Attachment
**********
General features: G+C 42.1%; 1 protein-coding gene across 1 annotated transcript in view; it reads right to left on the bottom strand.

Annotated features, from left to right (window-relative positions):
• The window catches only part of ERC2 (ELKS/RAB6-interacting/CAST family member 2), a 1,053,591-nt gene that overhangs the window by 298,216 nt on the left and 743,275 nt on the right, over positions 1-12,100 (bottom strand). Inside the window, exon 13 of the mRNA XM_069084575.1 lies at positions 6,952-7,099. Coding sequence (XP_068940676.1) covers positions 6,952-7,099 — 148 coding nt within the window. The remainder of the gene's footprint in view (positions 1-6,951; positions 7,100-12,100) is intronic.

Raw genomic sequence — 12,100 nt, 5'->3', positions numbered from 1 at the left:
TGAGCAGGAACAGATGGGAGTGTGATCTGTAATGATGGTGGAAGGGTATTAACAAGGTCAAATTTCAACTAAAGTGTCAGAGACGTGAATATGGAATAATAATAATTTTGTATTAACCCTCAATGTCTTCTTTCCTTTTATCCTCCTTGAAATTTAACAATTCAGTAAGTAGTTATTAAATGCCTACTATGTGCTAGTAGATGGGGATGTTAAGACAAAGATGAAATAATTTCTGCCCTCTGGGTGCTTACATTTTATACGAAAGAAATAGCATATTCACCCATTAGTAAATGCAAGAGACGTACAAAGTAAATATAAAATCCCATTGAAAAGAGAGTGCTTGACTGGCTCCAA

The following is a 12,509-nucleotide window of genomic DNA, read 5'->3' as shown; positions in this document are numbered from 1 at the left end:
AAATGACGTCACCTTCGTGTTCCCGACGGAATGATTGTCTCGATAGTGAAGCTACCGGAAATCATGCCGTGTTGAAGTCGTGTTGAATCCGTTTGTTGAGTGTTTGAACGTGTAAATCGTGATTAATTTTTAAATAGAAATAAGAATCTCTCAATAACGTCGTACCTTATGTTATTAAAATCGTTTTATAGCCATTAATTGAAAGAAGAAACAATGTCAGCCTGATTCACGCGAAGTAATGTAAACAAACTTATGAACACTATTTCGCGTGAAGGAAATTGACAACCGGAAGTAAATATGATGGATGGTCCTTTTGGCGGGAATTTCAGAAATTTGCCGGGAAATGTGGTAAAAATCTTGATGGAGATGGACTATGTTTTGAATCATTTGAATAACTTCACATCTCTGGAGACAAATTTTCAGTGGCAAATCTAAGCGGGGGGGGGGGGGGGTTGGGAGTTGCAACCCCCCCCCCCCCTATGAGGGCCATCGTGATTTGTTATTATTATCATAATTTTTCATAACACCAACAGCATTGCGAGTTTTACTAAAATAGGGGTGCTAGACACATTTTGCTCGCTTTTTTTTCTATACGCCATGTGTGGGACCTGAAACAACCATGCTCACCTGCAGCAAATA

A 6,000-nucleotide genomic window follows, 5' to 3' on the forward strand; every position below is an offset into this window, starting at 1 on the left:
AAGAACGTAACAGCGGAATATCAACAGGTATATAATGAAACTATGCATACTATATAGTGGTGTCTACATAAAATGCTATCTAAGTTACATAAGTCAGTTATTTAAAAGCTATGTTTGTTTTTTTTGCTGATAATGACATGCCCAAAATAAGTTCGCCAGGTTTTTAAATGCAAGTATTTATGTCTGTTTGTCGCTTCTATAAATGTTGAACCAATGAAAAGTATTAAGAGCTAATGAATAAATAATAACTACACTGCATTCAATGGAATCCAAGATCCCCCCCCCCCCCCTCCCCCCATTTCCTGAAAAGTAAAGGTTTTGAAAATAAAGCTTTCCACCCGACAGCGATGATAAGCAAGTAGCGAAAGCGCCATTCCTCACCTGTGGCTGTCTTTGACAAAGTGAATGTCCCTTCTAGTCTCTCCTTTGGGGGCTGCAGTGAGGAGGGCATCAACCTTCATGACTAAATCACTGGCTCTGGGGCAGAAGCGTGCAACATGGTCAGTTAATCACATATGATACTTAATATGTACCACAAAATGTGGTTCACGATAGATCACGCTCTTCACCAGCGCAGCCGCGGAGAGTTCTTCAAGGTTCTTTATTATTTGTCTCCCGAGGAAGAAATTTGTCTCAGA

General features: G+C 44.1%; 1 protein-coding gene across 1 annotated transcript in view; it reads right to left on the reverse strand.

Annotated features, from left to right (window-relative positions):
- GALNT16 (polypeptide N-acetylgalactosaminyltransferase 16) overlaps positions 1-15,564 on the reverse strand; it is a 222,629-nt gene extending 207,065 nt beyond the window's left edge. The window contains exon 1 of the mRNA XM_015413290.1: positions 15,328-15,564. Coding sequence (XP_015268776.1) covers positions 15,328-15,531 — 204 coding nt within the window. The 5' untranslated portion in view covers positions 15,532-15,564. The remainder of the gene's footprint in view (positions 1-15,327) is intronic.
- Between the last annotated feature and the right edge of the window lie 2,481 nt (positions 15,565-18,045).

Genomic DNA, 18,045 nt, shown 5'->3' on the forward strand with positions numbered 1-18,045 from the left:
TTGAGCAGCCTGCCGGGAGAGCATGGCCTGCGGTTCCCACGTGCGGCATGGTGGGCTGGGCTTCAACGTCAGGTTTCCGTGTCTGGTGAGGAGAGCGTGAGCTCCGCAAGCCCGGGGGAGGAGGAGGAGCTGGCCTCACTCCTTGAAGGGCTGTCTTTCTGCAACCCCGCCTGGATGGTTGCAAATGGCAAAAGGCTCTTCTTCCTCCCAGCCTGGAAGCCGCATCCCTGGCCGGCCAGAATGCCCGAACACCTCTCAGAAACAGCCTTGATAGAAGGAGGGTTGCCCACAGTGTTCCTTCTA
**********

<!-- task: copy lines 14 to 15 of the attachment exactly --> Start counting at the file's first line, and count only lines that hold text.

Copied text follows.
Genomic DNA, 18,045 nt, shown 5'->3' on the forward strand with positions numbered 1-18,045 from the left:
TTGAGCAGCCTGCCGGGAGAGCATGGCCTGCGGTTCCCACGTGCGGCATGGTGGGCTGGGCTTCAACGTCAGGTTTCCGTGTCTGGTGAGGAGAGCGTGAGCTCCGCAAGCCCGGGGGAGGAGGAGGAGCTGGCCTCACTCCTTGAAGGGCTGTCTTTCTGCAACCCCGCCTGGATGGTTGCAAATGGCAAAAGGCTCTTCTTCCTCCCAGCCTGGAAGCCGCATCCCTGGCCGGCCAGAATGCCCGAACACCTCTCAGAAACAGCCTTGATAGAAGGAGGGTTGCCCACAGTGTTCCTTCTA